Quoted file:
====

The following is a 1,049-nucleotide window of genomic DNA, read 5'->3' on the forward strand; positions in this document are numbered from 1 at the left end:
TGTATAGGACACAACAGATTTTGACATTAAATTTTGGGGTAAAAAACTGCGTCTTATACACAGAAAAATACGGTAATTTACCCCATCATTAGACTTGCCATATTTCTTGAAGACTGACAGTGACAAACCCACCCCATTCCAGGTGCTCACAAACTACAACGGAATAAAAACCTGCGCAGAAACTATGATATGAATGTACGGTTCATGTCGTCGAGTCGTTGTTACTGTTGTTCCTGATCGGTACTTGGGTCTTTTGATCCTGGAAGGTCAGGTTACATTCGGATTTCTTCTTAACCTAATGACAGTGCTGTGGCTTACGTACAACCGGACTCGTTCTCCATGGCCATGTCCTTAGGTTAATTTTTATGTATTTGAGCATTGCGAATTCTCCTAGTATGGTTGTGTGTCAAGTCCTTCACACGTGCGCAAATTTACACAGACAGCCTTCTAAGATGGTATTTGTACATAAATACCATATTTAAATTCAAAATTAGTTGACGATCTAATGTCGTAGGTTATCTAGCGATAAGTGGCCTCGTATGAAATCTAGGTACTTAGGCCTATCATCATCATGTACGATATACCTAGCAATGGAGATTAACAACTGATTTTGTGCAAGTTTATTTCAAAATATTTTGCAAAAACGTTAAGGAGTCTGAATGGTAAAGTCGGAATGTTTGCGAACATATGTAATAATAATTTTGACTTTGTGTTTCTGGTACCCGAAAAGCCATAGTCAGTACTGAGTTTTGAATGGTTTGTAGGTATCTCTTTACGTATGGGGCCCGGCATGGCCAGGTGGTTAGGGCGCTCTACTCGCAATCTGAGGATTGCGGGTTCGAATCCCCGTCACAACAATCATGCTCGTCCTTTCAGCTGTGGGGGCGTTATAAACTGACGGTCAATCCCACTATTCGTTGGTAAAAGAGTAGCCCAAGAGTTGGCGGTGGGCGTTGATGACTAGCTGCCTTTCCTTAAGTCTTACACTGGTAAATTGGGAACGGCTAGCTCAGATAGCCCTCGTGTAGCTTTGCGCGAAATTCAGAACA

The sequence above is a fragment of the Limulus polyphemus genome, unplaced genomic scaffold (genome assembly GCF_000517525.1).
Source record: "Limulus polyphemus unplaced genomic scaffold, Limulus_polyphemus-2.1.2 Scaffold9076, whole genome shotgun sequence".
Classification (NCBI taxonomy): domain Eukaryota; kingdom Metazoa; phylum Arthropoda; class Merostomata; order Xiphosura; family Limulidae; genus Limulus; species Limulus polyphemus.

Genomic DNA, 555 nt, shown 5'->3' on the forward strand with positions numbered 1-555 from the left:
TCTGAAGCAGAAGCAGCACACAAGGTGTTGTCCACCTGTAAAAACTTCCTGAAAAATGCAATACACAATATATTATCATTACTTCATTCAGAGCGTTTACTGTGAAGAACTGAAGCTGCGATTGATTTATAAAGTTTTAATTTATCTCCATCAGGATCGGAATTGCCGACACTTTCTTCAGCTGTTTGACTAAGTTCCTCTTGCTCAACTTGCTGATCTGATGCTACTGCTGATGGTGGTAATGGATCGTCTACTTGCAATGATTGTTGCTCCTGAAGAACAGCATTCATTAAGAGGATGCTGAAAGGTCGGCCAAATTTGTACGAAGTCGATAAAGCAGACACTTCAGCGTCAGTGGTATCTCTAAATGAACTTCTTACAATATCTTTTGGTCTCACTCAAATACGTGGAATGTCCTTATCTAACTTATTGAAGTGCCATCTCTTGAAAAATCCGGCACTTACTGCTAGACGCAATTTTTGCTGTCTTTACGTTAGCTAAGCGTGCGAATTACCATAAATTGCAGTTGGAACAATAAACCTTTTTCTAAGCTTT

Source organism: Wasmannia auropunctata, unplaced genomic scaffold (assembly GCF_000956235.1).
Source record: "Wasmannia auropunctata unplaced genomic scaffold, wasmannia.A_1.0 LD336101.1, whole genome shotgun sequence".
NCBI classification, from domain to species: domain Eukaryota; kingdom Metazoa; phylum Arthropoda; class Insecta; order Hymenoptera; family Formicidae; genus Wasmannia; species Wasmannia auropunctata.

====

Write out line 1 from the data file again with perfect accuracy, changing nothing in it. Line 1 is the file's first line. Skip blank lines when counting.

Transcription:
The following is a 1,049-nucleotide window of genomic DNA, read 5'->3' on the forward strand; positions in this document are numbered from 1 at the left end: